Father of Jonathan, Claire, and Jaime, Frank did not trust his children to rule the team, but his daughter was always interested in the family business. Joining the communication department in 2002, Claire took the sector’s highest post eight years later. In 2012, Frank abdicated the function of team principal, and Claire took office the following year, remaining until nowadays. She is also responsible for departments of marketing, communication, and the commercial business of Williams. Her brother Jonathan also works in the team. Ele played management roles until the rise of Claire.

 

Claire Williams: funders’ daughter and current team’s CEO. (Photo: Pinterest) [5]

 

4- The second crisis: Toto Wolff saves the team

 

At the beginning of the 2000s, Williams kept itself in a good position among the constructors. It ended in third-place in 2000 and 2001, and second-place in 2002 and 2003. After 2004, the team’s performance was going down, varying between fourth and eight-place until 2009. During this period, at least one driver left Williams by year. Among the most famous names of the team in that decade stand out Juan Pablo Montoya, Mark Webber, and Nico Rosberg.

It was clear there was something wrong with the team. The agreements with engine suppliers Cosworth (2006) and Toyota (2007-2009) did not yield good results. Earning less than in glory times, Williams had not enough resources for good upgrades in carr. However, in 2009, entrepreneur Toto Wolff bought some of the team’s shares and started to integrate its board of directors. It was the perfect opportunity to get out of the crisis.

 

Toto Wolff: Williams’s second savior. (Photo: EsporteNET) [6]

 

In 2010, deluded with Toyota, Williams returned to use Cosworth engines, signing a long-term agreement. However, without good results, the  partnership ended the following year. In 2012, the team started to use Renault engines, but performance kept well below the expected. Pastor Maldonado guaranteed the last Williams’ victory in its history at Spanish Grand Prix in that same year. Toto Wolff was named executive director, and his wife Susie was hired as a test driver. Williams had the opportunity to have, officially, the first woman in Formula One since Desiré Wilson, who drove in 1980. However, internal barriers impeded the realization of this fact, besides necessary changes in the engineering department. With this, Williams varied between sixth and ninth-place among the constructors between 2010 and 2013.

 

Pastor Maldonado’s win at the 2012 Spanish Grand Prix, the last of Williams. (Photo: CarsNB.com) [7]

 

5- Wolff’s exit and third crisis: Lawrence Stroll saves the team

 

In 2013, seeing himself with tied hands, Toto Wolff sold his shares in Williams and joined Mercedes, buying 30% of the team’s shares. Claire Williams took office as team principal and management positions. In the following year began the German team’s domain in Formula One that remains until nowadays. In 2014 and 2015, counting with Mercedes engines, Williams got back to the constructors’ podium, ending third-place. However, the team’s financial administration still had problems. Risking to close after the 2016 season, which ended fifth-place, the team needed more investments. Among its drivers, Felipe Massa announced his retirement at the end of that year, Valtteri Bottas remained in the team.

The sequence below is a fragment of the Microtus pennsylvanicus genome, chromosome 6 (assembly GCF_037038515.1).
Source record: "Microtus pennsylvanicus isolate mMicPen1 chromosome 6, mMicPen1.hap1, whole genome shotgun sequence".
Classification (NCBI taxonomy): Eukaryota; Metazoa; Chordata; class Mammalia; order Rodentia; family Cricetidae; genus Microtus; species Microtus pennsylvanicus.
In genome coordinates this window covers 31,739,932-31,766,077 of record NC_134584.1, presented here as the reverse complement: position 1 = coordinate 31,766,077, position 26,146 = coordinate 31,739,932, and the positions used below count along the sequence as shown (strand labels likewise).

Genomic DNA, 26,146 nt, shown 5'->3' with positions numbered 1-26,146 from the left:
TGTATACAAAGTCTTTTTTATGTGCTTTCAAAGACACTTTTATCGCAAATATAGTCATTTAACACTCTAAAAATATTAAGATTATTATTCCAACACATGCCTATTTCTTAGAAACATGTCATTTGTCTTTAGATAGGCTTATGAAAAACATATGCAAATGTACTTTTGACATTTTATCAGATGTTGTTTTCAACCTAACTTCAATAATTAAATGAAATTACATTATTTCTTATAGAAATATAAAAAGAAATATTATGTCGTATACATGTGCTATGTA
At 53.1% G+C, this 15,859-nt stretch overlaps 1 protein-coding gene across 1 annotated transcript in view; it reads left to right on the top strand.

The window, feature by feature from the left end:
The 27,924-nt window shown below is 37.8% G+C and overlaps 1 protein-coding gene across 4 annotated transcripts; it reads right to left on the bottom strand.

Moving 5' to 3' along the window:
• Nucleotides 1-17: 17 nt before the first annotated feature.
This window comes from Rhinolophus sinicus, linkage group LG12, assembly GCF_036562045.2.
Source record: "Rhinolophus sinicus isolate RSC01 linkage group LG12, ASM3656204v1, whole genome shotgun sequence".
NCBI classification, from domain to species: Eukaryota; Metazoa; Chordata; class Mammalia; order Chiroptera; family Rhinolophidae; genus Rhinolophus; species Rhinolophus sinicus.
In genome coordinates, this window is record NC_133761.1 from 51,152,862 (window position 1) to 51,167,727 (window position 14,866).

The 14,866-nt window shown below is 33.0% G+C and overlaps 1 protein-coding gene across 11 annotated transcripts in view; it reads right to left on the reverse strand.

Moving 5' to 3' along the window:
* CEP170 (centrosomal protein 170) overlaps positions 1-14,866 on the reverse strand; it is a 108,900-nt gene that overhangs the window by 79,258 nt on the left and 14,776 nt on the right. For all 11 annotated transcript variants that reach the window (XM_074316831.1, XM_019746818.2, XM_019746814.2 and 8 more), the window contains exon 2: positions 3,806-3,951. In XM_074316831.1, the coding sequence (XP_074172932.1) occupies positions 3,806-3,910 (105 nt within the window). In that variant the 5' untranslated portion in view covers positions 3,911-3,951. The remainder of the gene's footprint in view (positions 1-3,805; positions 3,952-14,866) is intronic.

Still, in 2016, garment entrepreneur Lawrence Stroll, father of that year European Formula Three champion Lance Stroll, announced he would invest in Williams. Lance replaced Massa. However, with Nico Rosberg’s retirement, Wolff called Bottas, his patronized, to replace him at Mercedes. To complete the transference, Frank Williams’ daughter required Paddy Lowe back to the team, and he took the engineering department. According to Massa’s reports, Claire phoned him at Christman to return to the team to replace the Finnish driver.

 

Lance Stroll and his father Lawrence, Williams’s third savior. (Photo: F1Sport.it) [8]

 

In 2017, Williams had a medium start. Massa got some scores, and Stroll faced difficulties, with mechanical failures in the first race and accidents caused respectively by Sergio Pérez and Carlos Sainz Jr. in the following ones. The media started to attack the Canadian driver, blaming him for the team’s problems. Even before the season starts, during tests in Barcelona, Claire dared to blame Stroll’s crashes for the cancelation of one of the teams’ tests, which incited furious supporters to attack the young driver at social networks in a coward, unfair way. Lowe always criticized him in the press. At the same time, the same media that was delighted with a woman as a team principal did not have the same reaction with the debut of an Amerindian driver at the category. However, at the Azerbaijan Grand Prix, Stroll had the only podium of the team and Williams’s last until nowadays, with a third place. With this result, the team jumped to fifth place in the championship, earning a better bonus than the previous year.

 

Lance Stroll’s podium at the 2017 Azerbaijan Grand Prix: Williams’s last one. (Photo: Formula 1) [9]